At times, there is something so very endearing about a small town. When a building, having stood in the middle of town for the past 100 years, burns people venture from their homes and sit on the stoop, watching and recollecting stories of that structures former glory days. When it’s deer season, men gather at the local restaurant that caters to their hunting hours, and discuss the almanac’s predictions for the coming winter (among other topics). When someone dies, children gather to let fly balloons in the park and the elderly of the population, whether having known the person or not, come out despite illnesses and limitations on physical movement, to pay respects.
In the past, here in this small town, men used to come together at the gazebo in the middle of town (not asked nor invited, per say) on the early weekend mornings to play music for those milling about. This practice is special to me in that my great-uncle was the fiddler of that group and in that my great-grandparents would head that way to dance. In the middle of town. In the middle of the day. For no other reason than camaraderie and a shared existence here.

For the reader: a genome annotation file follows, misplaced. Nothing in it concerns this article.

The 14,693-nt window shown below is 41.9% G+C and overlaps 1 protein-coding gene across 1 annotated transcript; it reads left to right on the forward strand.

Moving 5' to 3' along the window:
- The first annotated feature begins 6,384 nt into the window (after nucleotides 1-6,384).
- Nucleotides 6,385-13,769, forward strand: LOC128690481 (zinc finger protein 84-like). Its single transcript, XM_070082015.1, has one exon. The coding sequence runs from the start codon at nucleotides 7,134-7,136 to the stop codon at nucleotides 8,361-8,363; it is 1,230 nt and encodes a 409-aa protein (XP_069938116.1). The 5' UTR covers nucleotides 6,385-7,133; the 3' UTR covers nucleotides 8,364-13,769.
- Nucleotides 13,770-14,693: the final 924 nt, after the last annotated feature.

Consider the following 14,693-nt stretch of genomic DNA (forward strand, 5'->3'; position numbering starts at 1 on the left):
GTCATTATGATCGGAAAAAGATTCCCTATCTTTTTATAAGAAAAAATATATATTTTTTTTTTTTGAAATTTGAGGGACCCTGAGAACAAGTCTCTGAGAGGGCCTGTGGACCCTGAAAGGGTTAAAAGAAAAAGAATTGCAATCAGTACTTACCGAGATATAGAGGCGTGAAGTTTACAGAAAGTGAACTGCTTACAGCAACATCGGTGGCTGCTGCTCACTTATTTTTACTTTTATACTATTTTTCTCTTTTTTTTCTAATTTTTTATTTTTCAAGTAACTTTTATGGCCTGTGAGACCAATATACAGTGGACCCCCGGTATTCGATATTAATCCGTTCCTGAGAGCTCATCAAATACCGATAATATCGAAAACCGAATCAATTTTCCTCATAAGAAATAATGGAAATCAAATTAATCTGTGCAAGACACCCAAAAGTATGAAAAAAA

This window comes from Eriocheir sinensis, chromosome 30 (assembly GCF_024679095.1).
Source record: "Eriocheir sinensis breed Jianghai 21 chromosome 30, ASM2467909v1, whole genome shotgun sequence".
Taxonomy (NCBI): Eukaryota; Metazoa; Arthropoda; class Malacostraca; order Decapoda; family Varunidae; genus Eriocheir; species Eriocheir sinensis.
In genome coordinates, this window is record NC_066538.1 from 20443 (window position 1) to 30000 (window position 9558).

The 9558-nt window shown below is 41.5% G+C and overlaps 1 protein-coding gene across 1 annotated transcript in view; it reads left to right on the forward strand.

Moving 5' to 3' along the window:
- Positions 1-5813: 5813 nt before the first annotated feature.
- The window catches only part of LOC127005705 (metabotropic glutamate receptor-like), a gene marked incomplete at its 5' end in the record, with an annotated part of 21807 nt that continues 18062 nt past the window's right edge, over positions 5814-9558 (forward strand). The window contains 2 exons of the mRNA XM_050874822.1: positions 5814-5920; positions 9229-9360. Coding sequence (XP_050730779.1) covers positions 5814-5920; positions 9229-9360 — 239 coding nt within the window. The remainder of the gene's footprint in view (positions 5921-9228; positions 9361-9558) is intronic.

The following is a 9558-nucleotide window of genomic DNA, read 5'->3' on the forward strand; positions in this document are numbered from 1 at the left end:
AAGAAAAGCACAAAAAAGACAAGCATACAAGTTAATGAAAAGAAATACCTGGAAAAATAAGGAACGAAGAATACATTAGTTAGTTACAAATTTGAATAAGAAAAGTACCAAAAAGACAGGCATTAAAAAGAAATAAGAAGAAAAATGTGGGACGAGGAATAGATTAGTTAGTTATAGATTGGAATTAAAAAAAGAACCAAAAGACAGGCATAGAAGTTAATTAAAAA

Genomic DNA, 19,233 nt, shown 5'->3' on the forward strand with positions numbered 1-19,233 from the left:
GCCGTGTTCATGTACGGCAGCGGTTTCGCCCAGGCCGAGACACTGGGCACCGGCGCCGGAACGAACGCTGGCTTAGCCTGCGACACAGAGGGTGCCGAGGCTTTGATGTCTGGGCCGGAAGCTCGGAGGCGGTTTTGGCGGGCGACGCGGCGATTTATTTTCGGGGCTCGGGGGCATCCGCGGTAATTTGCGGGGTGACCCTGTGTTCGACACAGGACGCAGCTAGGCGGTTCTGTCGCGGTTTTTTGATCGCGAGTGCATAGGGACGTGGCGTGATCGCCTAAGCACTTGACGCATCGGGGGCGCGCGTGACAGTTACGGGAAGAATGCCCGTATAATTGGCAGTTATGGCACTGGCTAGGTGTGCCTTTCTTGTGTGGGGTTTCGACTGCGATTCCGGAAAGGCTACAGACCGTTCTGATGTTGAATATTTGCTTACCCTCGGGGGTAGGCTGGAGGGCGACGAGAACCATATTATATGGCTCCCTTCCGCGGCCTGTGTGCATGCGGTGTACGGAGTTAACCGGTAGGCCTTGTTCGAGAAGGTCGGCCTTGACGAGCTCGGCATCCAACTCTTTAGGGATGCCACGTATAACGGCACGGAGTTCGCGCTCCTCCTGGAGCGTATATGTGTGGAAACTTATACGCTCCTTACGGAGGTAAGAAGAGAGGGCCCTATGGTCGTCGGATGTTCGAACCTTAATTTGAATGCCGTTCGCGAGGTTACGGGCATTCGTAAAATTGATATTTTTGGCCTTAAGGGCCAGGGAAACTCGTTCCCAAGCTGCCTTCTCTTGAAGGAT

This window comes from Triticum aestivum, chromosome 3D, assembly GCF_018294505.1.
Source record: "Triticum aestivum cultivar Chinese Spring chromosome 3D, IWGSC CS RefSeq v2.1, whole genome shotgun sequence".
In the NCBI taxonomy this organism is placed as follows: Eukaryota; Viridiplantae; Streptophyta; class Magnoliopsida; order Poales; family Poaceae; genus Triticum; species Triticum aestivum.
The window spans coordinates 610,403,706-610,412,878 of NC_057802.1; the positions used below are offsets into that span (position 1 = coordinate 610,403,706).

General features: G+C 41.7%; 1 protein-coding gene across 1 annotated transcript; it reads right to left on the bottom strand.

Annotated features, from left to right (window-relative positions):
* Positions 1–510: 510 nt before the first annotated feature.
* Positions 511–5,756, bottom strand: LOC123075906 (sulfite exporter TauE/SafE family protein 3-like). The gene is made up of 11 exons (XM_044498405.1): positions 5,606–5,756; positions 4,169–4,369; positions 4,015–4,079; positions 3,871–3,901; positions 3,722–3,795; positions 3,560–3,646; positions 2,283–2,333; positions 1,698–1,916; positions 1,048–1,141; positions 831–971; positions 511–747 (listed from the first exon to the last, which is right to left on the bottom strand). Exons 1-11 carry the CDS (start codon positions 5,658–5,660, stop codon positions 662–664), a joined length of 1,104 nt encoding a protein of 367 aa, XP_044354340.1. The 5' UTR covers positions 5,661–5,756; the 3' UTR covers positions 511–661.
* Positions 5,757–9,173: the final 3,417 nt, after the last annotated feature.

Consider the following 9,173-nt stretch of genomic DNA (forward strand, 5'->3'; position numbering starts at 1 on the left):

A few days back I stumbled upon one Jacob Wright. His banjo and his voice. His words. And those three things, combined together so beautifully, reminded me of that time in the history of Small Town, America, when these things meant something to everyone. And they meant something to the people who were the salt of the earth, those who took nothing for granted, least of all each other, known or unknown.
“Could It Be” sounds just like those days, or what I imagine those old, forgotten days would’ve sounded like. While it is simply beautiful and has no need for the personal background I’m giving here, it feels historic and inside of that is contained the history of someone, somewhere. All of us, maybe. And that should never be forgotten, especially in song.
Mr. Wright has intentions of self-releasing his forthcoming album and I encourage everyone to get behind it. I encourage you doubly, wholeheartedly to do so. Don’t be an asshole and buy that overpriced shitty Starbucks coffee tomorrow when you could snag this track and make the world a better place by getting this music out there. It deserves to be played in bars and venues all across America. It’s gotten my attention and it deserves yours. I’ll have my eyes, residing here in Missouri, pointed up toward Wisconsin until Mr. Wright is able to make it happen…
BUY ‘Could It Be’
PS — Dude likes “huge porches, dark beer, pretending I’m a cat, and reading”. That should help get your ass in gear…